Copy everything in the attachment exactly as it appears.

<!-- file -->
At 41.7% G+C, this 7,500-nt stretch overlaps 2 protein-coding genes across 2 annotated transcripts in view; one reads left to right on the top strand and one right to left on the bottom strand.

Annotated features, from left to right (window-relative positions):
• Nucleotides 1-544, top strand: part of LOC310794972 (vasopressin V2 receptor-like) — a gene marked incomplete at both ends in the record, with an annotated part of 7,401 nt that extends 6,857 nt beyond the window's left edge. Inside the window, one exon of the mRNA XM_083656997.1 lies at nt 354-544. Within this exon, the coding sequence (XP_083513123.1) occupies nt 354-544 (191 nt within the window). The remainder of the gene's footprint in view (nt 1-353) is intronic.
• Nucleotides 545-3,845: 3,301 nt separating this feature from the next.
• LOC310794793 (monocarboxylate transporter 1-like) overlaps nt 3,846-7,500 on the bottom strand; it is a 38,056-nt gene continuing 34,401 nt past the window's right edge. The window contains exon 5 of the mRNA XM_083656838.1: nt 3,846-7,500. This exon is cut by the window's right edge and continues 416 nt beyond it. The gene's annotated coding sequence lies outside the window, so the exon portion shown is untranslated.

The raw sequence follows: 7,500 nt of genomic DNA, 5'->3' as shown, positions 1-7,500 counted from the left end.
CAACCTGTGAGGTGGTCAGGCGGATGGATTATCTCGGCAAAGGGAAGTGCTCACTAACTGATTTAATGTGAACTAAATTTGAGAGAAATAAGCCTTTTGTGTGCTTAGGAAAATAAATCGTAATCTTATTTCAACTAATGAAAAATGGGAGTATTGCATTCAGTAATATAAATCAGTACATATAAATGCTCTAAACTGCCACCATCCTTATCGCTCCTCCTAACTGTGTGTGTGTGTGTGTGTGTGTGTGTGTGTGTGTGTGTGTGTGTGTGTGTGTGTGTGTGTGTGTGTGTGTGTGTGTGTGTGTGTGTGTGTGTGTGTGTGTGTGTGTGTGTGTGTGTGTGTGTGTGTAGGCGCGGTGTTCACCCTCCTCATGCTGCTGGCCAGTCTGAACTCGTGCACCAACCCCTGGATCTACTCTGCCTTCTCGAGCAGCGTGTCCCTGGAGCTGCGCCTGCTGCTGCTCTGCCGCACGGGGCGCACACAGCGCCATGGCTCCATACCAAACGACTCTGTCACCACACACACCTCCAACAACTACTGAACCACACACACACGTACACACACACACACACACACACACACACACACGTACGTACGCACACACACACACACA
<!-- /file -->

At 41.7% G+C, this 7,500-nt stretch overlaps 2 protein-coding genes across 2 annotated transcripts in view; one reads left to right on the top strand and one right to left on the bottom strand.

Annotated features, from left to right (window-relative positions):
• Nucleotides 1-544, top strand: part of LOC310794972 (vasopressin V2 receptor-like) — a gene marked incomplete at both ends in the record, with an annotated part of 7,401 nt that extends 6,857 nt beyond the window's left edge. Inside the window, one exon of the mRNA XM_083656997.1 lies at nt 354-544. Within this exon, the coding sequence (XP_083513123.1) occupies nt 354-544 (191 nt within the window). The remainder of the gene's footprint in view (nt 1-353) is intronic.
• Nucleotides 545-3,845: 3,301 nt separating this feature from the next.
• LOC310794793 (monocarboxylate transporter 1-like) overlaps nt 3,846-7,500 on the bottom strand; it is a 38,056-nt gene continuing 34,401 nt past the window's right edge. The window contains exon 5 of the mRNA XM_083656838.1: nt 3,846-7,500. This exon is cut by the window's right edge and continues 416 nt beyond it. The gene's annotated coding sequence lies outside the window, so the exon portion shown is untranslated.

The raw sequence follows: 7,500 nt of genomic DNA, 5'->3' as shown, positions 1-7,500 counted from the left end.
CAACCTGTGAGGTGGTCAGGCGGATGGATTATCTCGGCAAAGGGAAGTGCTCACTAACTGATTTAATGTGAACTAAATTTGAGAGAAATAAGCCTTTTGTGTGCTTAGGAAAATAAATCGTAATCTTATTTCAACTAATGAAAAATGGGAGTATTGCATTCAGTAATATAAATCAGTACATATAAATGCTCTAAACTGCCACCATCCTTATCGCTCCTCCTAACTGTGTGTGTGTGTGTGTGTGTGTGTGTGTGTGTGTGTGTGTGTGTGTGTGTGTGTGTGTGTGTGTGTGTGTGTGTGTGTGTGTGTGTGTGTGTGTGTGTGTGTGTGTGTGTGTGTGTGTGTGTGTGTAGGCGCGGTGTTCACCCTCCTCATGCTGCTGGCCAGTCTGAACTCGTGCACCAACCCCTGGATCTACTCTGCCTTCTCGAGCAGCGTGTCCCTGGAGCTGCGCCTGCTGCTGCTCTGCCGCACGGGGCGCACACAGCGCCATGGCTCCATACCAAACGACTCTGTCACCACACACACCTCCAACAACTACTGAACCACACACACACGTACACACACACACACACACACACACACACACACGTACGTACGCACACACACACACACA